Atypical motor neurone disease (MND) represents a challenging and expanding group of neurodegenerative disorders involving the upper or lower motor neurones, and rarely both. Neuro-ophthalmological disturbances such as gaze-evoked downbeat nystagmus are extremely rare in the context of typical and atypical MND. Finger extension weakness and downbeat nystagmus motor neurone disease (FEWDON-MND) syndrome has been recently recognised as a distinct syndromic phenotype of MND, with a characteristic clinical picture. We describe a 63-year-old woman with long-standing lower motor neurone involvement of the upper limbs, who on examination had gaze-evoked downbeat nystagmus. After extensive negative investigation for secondary causes of MND and downbeat nystagmus, we diagnosed FEWDON-MND syndrome.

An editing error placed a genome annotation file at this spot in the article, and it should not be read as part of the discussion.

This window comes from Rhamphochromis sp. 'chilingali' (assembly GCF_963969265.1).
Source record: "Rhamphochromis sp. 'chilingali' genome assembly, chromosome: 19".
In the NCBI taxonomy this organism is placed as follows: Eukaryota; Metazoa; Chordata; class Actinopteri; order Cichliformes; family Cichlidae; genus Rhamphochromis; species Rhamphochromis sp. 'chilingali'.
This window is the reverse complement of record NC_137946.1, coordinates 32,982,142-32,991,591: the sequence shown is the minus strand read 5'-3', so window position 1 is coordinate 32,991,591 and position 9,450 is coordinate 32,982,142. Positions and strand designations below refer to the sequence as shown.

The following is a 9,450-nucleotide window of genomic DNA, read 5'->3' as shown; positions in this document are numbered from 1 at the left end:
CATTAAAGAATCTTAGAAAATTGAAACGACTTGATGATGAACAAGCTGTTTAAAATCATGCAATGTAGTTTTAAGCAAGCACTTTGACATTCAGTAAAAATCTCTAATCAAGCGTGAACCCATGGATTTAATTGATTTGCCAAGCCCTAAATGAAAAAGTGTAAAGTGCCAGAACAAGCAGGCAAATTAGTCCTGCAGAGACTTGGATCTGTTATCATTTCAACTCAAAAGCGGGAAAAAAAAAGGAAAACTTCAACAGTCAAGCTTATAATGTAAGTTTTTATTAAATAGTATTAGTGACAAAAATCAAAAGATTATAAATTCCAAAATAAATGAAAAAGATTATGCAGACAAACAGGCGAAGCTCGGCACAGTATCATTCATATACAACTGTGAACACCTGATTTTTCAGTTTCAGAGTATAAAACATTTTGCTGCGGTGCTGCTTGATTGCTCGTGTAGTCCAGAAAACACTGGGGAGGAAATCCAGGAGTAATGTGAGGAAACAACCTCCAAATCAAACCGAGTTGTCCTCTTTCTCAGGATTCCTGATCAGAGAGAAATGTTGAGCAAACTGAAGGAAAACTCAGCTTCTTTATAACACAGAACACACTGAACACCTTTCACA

- motor neuron disease
- amyotrophic lateral sclerosis
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Contributors No additional coauthors have participated in the manuscript writing and submission.
Funding The authors have not declared a specific grant for this research from any funding agency in the public, commercial or not-for-profit sectors.
Competing interests None declared.
Patient consent for publication Obtained.
Ethics approval This study was approved by our ethics institution.
Provenance and peer review Not commissioned; externally peer reviewed by Martin Turner, Oxford, UK.